SELECTED published writing

1. The missing daughters of Pakistan September 2016

2. Kushmeer November 2016

3. A Pre-dawn Daal Fry in Karachi July 2016

4. A Hindu Pilgrimage in Pakistan August 2016

5. Rickshaw Diary March 2016 

6. Hibiscus Nights May 2015

7. A Railway Pilgrimage in Pakistan January 2015

8. A Flour Seller’s Story In The Aftermath Of Peshawar’s Army Public School Attack December 2014

9. Mosque & Memory November 2014

10. The legendary pigeon breeder of Liliani September 2013

11. Fair & Lovely November 2012

Link to: previously published work

 

 

 
 
 Ambreen’s brother Nauman looks through his notebook at his house in Makol | Annie Ali Khan

Ambreen’s brother Nauman looks through his notebook at his house in Makol | Annie Ali Khan

The Missing Daughters of Pakistan: Published in Herald Magazine, August 2016

When Ambreen returned home that day, her mother, Shamim Akhtar, was livid. Why did she not change her bright red clothes before going to school where there were so many men around, she asked her daughter. Ambreen tried to argue that she did not have time to change. Shamim would not hear it. “You are not going to school again,” she told Ambreen.

The missing daughters of Pakistan, September 2016

 


Short story-kushmeer: Published in ric journal, november 2016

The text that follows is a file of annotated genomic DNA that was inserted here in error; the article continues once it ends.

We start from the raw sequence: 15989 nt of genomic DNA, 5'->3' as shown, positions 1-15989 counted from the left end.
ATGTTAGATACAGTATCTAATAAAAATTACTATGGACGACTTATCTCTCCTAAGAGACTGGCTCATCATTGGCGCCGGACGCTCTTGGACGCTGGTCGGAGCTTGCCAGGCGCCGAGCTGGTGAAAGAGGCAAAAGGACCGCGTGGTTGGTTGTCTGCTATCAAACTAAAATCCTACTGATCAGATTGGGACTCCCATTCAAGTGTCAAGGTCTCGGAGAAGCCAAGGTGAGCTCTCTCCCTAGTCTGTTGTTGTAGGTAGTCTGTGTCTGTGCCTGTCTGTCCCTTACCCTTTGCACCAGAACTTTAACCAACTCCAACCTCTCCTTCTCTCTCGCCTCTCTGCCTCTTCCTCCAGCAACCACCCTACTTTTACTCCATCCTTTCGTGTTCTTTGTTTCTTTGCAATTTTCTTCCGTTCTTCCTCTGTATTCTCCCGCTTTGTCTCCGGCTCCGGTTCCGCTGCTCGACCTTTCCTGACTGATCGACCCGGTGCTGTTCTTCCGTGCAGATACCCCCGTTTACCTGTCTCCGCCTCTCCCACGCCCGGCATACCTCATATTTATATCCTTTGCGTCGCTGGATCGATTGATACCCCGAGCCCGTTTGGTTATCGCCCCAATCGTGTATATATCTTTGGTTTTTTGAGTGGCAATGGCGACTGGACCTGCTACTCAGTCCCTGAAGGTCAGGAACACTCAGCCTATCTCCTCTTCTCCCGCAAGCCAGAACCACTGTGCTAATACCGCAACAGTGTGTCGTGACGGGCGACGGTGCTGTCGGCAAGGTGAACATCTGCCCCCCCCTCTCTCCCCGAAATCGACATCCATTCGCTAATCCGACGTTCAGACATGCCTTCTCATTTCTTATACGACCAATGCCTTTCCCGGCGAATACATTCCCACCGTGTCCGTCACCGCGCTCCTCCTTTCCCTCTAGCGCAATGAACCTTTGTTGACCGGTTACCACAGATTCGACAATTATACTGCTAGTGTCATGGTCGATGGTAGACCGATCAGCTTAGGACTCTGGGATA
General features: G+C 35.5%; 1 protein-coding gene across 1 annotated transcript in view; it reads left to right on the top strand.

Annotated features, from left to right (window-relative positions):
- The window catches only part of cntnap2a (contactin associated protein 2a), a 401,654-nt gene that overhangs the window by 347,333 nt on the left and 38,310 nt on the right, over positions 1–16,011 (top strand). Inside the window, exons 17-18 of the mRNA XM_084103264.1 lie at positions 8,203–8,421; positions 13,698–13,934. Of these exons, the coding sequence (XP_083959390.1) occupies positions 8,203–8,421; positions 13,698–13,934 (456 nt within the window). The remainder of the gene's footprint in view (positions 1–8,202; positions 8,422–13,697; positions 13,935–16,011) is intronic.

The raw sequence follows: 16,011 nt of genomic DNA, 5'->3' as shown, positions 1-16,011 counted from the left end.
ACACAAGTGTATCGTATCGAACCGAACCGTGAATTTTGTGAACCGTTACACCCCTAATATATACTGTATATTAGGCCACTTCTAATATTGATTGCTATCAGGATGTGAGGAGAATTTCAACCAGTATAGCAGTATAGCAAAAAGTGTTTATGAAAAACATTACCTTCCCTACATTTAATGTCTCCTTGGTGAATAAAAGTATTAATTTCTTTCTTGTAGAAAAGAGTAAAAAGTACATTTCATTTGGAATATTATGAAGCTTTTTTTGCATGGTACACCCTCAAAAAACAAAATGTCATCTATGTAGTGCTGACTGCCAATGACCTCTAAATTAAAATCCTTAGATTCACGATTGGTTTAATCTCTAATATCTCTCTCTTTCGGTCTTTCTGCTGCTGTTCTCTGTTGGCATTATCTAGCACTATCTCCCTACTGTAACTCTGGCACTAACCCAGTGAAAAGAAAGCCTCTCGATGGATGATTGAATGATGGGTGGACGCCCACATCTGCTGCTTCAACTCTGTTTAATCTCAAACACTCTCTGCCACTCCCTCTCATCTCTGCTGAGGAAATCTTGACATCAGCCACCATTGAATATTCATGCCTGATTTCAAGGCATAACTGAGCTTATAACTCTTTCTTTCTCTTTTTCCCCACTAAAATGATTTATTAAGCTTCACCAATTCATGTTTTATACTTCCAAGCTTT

When munna turned three years old, it was as if he was trying to make up for all the previous years of silence. Every new word he would try to form in his mouth and would push it out whichever way smothered in jets of saliva. He especially loved airplanes. He would point to a distant kite or hawk and raise his shoulders and then his face would go red, his eyes widening as his cheeks filled with air and the word “plane” would come out with such force leaving him breathless. 

Kushmeer, November 2016

 

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 Early morning crowd at the Juna Masjid Malabari Hotel.

Early morning crowd at the Juna Masjid Malabari Hotel.

A Pre-dawn Daal Fry in Karachi: published in roads & kingdoms, July 2016

Juna Masjid Malabari Hotel is a neat little chai shop. (It is referred to as a hotel even though it has no guest rooms.) Inside, there are shelves and glass cases filled with sweet and savory snacks. Despite the early hour—it is almost 4 a.m.—there are at least 20 people inside. The buzz of animated conversations filters out into the pre-dawn darkness.

The chai shop is in the heart of the Lyari, a neighborhood of one million people between the seaport and the historic Saddar area of the Pakistani capital. Yellow stone buildings built a century ago under British rule dot the area.

A Pre-dawn Daal Fry in Karachi, July 2016